The goal of the Millwrights is to keep the world from going bad, which usually means preventing OTO from taking over the world. That stands for Ordo Templi Orientis. OTO started off as an occult group, practically a parlor game for Brits with too much time on their hands. Satanist Templar wannabes who didn't really know much about Satan or the Templars. Some of the splinter groups still do that kind of high-brow dabbling with "magick" and writing boring books about Egypt and demons and blah blah blah. But one of the splinter groups was really evil. You encourage members to live up to their fullest evil potentials and naturally you're going to end up with assassination becoming the main method of promotion within the organization. As members carried out nastier plots every year, killing their masters to assume positions of power, younger bosses had to recruit younger and younger apprentices to do the dirty work. Until finally the average age of OTO members bottomed out around 11.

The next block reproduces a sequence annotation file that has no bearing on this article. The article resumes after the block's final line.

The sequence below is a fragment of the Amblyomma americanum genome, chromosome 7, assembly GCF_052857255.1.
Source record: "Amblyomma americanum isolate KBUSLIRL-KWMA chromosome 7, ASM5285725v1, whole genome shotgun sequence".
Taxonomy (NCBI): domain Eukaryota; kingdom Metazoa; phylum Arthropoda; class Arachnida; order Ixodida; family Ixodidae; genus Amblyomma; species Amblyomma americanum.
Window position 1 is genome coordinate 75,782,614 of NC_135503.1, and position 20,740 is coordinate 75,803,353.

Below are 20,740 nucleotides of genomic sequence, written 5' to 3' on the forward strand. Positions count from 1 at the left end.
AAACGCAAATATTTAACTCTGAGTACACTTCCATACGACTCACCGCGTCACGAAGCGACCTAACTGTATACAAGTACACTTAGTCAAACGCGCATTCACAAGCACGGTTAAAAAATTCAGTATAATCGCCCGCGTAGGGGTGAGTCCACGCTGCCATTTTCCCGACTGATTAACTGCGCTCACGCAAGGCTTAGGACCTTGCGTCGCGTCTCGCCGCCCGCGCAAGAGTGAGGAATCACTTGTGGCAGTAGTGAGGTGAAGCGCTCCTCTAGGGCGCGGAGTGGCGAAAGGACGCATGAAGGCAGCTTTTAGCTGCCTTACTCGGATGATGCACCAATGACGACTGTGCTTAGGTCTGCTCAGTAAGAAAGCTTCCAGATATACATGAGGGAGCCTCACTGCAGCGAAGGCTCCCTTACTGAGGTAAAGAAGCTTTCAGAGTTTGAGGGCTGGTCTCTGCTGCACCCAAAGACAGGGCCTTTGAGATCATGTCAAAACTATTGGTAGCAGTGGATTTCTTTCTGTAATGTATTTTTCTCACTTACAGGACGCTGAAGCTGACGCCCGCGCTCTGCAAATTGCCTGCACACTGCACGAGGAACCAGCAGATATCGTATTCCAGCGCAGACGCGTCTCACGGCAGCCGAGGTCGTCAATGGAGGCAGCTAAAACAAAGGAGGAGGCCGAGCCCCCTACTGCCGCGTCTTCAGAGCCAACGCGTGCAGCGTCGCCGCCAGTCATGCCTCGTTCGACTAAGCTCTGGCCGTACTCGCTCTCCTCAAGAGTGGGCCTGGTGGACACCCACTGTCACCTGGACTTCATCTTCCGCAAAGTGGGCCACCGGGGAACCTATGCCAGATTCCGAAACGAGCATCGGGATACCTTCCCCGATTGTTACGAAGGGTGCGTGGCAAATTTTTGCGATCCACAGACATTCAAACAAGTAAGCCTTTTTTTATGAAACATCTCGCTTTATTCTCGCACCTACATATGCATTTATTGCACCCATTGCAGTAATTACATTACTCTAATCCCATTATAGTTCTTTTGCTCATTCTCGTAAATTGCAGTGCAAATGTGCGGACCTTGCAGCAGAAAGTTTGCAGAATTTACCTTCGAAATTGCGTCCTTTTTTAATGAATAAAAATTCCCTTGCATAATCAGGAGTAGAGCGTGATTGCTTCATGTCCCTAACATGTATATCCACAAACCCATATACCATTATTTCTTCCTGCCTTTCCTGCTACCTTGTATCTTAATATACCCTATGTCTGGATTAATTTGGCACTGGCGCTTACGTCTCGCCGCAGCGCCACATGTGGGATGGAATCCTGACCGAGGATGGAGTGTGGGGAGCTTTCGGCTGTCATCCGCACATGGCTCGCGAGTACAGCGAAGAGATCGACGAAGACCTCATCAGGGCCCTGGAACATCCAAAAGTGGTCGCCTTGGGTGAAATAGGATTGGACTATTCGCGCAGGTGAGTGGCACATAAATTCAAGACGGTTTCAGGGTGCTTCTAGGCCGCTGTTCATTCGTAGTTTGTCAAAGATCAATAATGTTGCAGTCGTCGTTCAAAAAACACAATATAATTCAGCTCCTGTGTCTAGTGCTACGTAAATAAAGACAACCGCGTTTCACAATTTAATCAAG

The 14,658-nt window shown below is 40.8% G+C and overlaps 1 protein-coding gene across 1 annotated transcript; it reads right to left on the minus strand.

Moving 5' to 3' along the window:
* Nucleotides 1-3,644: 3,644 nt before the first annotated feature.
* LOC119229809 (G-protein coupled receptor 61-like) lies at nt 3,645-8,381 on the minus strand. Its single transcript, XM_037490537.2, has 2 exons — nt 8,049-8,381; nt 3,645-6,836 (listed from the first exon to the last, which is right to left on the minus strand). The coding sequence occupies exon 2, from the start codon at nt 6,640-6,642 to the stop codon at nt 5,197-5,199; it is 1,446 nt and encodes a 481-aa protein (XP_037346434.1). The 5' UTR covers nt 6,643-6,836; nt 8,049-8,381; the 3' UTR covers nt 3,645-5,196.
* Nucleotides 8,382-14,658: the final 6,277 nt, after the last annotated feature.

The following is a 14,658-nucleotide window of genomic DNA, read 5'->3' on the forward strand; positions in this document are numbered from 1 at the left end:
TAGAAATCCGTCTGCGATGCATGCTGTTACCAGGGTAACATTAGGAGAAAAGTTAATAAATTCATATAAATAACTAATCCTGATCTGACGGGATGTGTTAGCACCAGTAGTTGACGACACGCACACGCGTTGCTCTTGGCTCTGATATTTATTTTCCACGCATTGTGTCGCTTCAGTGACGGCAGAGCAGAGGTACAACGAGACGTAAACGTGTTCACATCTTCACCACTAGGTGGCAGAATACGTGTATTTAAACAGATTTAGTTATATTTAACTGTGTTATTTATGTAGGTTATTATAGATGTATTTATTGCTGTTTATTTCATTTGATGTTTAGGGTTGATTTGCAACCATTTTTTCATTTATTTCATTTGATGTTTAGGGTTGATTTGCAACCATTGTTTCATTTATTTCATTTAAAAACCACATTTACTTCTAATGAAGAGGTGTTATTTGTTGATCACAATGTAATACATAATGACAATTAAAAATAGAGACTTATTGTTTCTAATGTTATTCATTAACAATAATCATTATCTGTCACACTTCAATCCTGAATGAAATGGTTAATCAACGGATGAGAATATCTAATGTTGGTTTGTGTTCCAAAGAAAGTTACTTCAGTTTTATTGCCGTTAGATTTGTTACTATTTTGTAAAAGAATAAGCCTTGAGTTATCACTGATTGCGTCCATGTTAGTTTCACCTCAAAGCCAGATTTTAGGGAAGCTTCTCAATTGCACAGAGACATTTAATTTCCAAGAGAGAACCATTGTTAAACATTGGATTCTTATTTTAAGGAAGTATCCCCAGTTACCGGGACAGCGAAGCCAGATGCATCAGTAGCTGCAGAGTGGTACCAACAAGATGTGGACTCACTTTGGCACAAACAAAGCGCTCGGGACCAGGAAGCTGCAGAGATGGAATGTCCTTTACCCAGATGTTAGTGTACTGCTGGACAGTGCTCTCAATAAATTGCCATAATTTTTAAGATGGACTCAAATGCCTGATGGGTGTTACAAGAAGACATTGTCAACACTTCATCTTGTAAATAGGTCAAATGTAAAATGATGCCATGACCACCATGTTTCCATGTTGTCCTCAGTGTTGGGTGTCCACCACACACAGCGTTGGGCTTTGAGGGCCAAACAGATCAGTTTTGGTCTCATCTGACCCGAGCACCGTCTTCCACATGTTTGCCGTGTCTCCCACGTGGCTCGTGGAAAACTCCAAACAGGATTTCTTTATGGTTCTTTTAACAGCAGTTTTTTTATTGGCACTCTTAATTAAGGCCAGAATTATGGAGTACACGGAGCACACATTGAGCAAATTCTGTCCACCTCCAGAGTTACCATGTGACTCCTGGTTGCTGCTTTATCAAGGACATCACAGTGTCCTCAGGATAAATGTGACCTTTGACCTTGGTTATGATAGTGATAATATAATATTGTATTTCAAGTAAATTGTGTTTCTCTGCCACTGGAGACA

The boss of the local chapter of OTO was nine, a year older than me. Lisa Reinhart. She had gone to the same recess schedule while I was in second grade. All her friends would hang around with her on the sidewalk during recess with their girly pink notebooks. They'd write lists with titles like "My Friends" and "Girls Who I Would Never Dress Like" and "People Who Should Just Give It Up" and "True Skanks". Lisa accused one of her friends of being a copycat by writing a whole list of the same names and the same title as Lisa had already written. That girl moved away all of a sudden and she never called any of her former friends. She had gotten onto Lisa's "iHATEyou" list. Millwrights searching the woods around school had turned up a shoe that had belonged to the missing girl, but never found a body.